Dragged Into Sunlight’s Widowmaker Will Definitely Clog Your Heart
I absolutely love when albums unfold as if they are following some kind of underlying narrative, and Widowmaker, the latest collection of horrific doom metal from UK quartet Dragged Into Sunlight, seems to be entwined with a story of the most perverse variety. The fact that the album is divided into three tracks simply titled “Part I,” “Part II,” and “Part III” is no accident. There is no simpler way to weave any kind of tale than to move through a beginning, middle, and end, and Dragged Into Sunlight has never been a band to overcomplicate their message.
“Part I” begins by setting the stage with some minimal neofolk-inspired instrumentation that appears to be harmless enough, but nevertheless sets the malicious and primal tone that will accompany the entire record. The track builds slowly in intensity as the band begins to delicately place sharply haunting chords into the mix, and by the time the oddly melodic violin section starts to become the focal point of the song, it feels like the tension could snap at any second. Amazingly, the band manages to hold this state of instability intact for nearly fifteen minutes, which makes for a ridiculously engaging introductory number.
I should mention quickly, though, that near the end of “Part I,” the band introduces the first of many poorly-chosen samples that plague an otherwise fantastic album. It’s not that the band’s sound doesn’t lend itself well to voice samples; it’s just that the cheesy subject matter about murdering kids and whatnot undermines the complexity and sophistication of the songwriting. This might not be a big deal to some people, but the sample in “Part I” was the first time the band allowed me to snap out of my trance long enough to blink. Unfortunately, several similar lapses occur before the album’s conclusion.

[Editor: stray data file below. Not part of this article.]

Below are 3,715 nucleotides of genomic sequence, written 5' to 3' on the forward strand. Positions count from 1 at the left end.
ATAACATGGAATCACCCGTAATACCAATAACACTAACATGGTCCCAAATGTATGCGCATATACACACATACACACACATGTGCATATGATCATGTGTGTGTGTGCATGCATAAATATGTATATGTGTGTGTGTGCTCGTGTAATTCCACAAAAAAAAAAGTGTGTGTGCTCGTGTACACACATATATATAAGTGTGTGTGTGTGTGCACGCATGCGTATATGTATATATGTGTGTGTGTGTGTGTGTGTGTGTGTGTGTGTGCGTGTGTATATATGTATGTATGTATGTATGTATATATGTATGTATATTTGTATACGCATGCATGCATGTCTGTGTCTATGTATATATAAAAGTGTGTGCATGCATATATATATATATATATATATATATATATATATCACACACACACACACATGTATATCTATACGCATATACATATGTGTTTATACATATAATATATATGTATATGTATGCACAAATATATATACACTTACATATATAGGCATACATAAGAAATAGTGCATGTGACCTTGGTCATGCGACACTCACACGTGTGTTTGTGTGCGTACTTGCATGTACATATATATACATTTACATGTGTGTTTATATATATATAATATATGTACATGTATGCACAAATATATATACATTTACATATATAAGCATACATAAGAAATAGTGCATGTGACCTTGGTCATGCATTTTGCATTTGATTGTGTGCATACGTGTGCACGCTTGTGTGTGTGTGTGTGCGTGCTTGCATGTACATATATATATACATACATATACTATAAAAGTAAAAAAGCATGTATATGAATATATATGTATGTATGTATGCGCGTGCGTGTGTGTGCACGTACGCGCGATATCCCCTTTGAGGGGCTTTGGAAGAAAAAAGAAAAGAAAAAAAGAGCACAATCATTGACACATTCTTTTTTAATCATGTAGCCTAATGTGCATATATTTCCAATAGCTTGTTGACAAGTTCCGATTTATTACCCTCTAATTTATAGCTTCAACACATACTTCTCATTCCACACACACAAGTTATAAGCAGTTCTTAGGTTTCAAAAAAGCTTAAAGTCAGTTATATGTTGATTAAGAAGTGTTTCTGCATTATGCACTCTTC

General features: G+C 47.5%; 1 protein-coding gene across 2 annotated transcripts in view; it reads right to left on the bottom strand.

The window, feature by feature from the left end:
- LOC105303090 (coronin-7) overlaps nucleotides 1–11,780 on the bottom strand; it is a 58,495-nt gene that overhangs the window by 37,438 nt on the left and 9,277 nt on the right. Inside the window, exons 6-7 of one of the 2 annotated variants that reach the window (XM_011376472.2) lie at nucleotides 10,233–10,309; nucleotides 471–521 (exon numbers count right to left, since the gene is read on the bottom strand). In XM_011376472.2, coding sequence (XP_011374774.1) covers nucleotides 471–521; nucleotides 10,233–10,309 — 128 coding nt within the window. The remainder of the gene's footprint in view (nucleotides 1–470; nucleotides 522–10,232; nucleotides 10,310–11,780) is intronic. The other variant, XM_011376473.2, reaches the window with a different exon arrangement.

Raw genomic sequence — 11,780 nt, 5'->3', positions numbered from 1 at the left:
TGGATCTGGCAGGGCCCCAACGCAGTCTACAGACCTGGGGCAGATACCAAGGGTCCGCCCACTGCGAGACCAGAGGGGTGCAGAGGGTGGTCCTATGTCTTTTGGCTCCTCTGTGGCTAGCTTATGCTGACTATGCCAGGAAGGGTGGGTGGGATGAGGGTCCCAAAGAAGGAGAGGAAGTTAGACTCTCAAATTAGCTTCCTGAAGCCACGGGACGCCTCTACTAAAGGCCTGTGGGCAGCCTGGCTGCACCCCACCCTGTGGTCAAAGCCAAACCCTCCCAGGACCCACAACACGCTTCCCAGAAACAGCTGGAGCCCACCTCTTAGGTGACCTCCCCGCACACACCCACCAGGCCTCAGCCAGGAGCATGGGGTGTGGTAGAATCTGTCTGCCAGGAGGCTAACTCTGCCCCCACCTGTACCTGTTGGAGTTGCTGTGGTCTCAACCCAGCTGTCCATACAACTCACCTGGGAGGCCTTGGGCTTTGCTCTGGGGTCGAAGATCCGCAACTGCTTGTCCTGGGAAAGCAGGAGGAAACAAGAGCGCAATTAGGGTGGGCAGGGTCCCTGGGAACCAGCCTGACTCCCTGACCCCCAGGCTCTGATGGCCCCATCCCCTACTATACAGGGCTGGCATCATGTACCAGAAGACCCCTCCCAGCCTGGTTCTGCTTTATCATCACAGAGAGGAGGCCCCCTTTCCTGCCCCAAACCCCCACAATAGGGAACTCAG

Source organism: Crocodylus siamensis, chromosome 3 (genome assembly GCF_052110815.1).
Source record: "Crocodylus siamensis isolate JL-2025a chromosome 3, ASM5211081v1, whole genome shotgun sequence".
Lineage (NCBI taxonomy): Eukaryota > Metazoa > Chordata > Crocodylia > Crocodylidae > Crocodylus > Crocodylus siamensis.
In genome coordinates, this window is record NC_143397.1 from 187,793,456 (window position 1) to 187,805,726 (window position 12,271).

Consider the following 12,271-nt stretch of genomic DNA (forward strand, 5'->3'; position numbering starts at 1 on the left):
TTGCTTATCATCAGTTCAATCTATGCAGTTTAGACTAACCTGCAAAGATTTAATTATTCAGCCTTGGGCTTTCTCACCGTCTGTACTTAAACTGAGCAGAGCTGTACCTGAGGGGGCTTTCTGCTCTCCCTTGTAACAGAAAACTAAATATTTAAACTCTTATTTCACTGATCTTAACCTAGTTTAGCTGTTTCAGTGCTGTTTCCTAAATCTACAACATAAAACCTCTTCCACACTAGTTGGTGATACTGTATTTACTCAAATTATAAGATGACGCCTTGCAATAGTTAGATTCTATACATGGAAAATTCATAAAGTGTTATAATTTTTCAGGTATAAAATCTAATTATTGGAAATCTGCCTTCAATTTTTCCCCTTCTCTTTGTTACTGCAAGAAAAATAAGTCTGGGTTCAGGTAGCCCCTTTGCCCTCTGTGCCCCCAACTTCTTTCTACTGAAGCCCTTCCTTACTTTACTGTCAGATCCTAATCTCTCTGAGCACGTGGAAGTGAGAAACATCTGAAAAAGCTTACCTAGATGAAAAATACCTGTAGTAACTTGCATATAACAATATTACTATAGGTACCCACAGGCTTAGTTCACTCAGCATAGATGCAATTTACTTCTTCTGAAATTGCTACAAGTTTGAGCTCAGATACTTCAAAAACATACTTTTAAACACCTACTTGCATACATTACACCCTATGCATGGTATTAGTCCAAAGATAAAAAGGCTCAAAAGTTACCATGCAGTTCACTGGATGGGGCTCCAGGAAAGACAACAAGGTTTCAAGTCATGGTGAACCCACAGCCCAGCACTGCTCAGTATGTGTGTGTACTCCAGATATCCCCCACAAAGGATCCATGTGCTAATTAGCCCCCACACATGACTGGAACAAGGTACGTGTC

The story continues with “Part II” and “Part III”; these tracks are where fans of the band’s vicious first full-length, Hatred for Mankind, can come to be satisfied. This is also where the major plot twist in the unravelling story reveals itself: the disastrous event in “Part I” was foreshadowing that nonetheless does not allow the listener any chance to prepare. In a single moment, Widowmaker takes you straight from hearing the warning siren to lying broken on the ground, and then proceeds to steamroll you with the band’s trademark crunchy guitars and heavily distorted, maniacal vocals for twenty minutes straight. The sustained intensity is truly remarkable. The listener gets a very brief respite midway through “Part III” with a section that harkens back to the relative calm of “Part I”; however, Dragged Into Sunlight makes sure to finish the act with some bombastic final minutes of beautiful unadulterated sludge, a fitting finale to an absolute beast of an album.